Seasonal Procrastination Post
Dream Song 122: He published his girl’s bottom in staid pages
He published his girl’s bottom in staid pages
of an old weekly. Where will next his rages
ridiculous Henry land?
Tranquil & chaste, de-hammocked, he descended—
upon which note the fable should have ended—
towards the ground, and
while fable wound itself upon him thick
and coats upon his tongue formed, white, terrific:
he stretched out still.
Assembled bands to do obsequious music
at hopeless noon. He bayed before he obeyed,
doing at last their will.
This seemed perhaps one of the best of dogs
during his barking. Many thronged & lapped
at his delicious stone.
Cats to a distance kept—one of their own—
having in mind that down he lay & napped
in the realm of whiskers & fogs.
— John Berryman (1914 – 1972)
I suppose we could have some seasonal poems, if you’ve any inclination to versifying…here are a couple of my oldies:
There Is A Sanity Clause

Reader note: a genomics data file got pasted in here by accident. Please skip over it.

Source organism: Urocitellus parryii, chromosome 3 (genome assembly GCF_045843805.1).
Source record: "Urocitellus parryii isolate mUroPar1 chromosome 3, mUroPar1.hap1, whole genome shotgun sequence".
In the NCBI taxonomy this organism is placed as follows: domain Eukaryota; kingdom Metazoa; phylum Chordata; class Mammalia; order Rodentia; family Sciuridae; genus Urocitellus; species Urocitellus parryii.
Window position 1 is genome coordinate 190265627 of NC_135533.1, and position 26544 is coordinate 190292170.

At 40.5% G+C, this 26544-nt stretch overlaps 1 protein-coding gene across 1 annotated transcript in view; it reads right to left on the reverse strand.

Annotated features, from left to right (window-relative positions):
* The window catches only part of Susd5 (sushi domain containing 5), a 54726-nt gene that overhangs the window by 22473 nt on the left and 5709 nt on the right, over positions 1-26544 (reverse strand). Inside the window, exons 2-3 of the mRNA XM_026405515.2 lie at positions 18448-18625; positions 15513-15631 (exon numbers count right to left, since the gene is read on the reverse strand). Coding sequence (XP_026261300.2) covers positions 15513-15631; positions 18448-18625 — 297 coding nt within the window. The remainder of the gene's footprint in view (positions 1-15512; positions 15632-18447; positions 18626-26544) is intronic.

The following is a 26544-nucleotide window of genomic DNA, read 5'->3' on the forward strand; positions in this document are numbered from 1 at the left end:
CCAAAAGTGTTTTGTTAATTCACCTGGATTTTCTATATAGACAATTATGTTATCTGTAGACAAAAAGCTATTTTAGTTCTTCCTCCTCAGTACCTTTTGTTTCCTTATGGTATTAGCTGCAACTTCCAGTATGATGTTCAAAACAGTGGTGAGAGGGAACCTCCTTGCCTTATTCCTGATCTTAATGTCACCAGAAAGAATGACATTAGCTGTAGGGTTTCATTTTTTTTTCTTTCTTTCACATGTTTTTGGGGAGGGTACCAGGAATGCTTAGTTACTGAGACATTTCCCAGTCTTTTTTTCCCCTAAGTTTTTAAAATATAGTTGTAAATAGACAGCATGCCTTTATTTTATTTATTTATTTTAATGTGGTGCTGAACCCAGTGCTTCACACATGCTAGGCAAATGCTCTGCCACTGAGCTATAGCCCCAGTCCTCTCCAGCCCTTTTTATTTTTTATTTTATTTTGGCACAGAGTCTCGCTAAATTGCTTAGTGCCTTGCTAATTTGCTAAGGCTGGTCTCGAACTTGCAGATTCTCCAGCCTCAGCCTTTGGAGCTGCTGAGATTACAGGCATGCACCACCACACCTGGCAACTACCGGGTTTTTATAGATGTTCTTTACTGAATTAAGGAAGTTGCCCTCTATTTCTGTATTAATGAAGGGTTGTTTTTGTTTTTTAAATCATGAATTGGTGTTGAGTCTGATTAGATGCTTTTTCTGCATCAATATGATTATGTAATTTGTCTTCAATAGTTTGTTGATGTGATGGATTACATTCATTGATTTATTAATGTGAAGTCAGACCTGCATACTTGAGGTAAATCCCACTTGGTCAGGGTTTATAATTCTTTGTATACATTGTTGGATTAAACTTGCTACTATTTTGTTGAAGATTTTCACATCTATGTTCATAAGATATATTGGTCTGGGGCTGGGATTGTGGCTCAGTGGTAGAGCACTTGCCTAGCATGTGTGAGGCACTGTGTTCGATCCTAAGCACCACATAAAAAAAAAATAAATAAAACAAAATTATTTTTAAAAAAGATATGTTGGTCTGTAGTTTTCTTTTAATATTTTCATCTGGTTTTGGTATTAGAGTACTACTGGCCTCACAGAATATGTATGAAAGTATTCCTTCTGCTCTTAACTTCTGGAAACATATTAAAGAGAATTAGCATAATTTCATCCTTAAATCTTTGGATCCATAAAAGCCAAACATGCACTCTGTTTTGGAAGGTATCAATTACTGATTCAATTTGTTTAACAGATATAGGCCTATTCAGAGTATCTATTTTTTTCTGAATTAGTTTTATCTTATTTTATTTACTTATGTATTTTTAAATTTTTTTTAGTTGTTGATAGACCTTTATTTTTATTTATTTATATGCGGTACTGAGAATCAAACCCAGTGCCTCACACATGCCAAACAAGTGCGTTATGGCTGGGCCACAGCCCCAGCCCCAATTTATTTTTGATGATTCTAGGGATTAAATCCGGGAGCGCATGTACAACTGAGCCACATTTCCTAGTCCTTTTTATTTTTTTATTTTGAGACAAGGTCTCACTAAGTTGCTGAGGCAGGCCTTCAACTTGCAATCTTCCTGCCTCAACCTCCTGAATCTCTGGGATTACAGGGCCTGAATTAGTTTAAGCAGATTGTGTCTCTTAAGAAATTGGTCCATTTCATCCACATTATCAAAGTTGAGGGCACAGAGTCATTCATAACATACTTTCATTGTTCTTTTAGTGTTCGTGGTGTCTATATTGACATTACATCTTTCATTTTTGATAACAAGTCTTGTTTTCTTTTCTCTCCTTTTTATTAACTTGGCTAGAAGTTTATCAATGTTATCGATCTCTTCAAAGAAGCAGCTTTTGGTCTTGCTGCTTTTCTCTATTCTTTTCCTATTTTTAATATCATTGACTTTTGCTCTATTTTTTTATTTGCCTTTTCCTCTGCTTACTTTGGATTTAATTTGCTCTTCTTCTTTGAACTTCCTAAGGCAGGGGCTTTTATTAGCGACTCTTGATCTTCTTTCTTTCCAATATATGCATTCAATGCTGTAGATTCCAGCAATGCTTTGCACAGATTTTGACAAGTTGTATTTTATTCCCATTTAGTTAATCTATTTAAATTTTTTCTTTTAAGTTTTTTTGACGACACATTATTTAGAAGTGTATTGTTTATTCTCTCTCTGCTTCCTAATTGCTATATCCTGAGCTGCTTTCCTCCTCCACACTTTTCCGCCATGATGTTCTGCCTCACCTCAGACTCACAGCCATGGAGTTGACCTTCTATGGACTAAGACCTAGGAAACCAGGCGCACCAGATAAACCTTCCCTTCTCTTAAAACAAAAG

I like having a tree;
its significance (for me)
is far from the rites
of bear-skin berserkers
and cold forest nights;
but the bedouin dream:
growing things; green.
I enjoy the children’s hints
and oh-so-casual asides:
isn’t the new Powerbook nice?
I pretend I’m distracted
and become absorbed
in something at the end of my leg;
Is that a foot? Good Lord:
They see through my fraud.
I like the smells, the sounds, the tastes;
pine needles, brandy and burning log;
excited children, a sense of place;
purring cat and fat warm dog;
and I like lying in bed later on
as my wife, that fine and rare jewel,
gently strokes my face and looks fond
and says ‘You’re not so bad for a fool.’
…and now, for a more typical School of Pepper effort:
The Night Before Christmas In Bethlehem Hospital
T’was the night before Christmas when all through the wards,
not an inmate was sleeping, not Mowbray, not Swords,
and Henry Lloyd Moon hung himself from the tree,
while one far-gone loon wailed that Poland was free.
In the doctor’s lounge shivered Rumens and Mills,
gargling vodka and inhaling pills:
‘It’s freezing and frankly this whole thing’s a bummer;
couldn’t the bugger have been born in the summer?’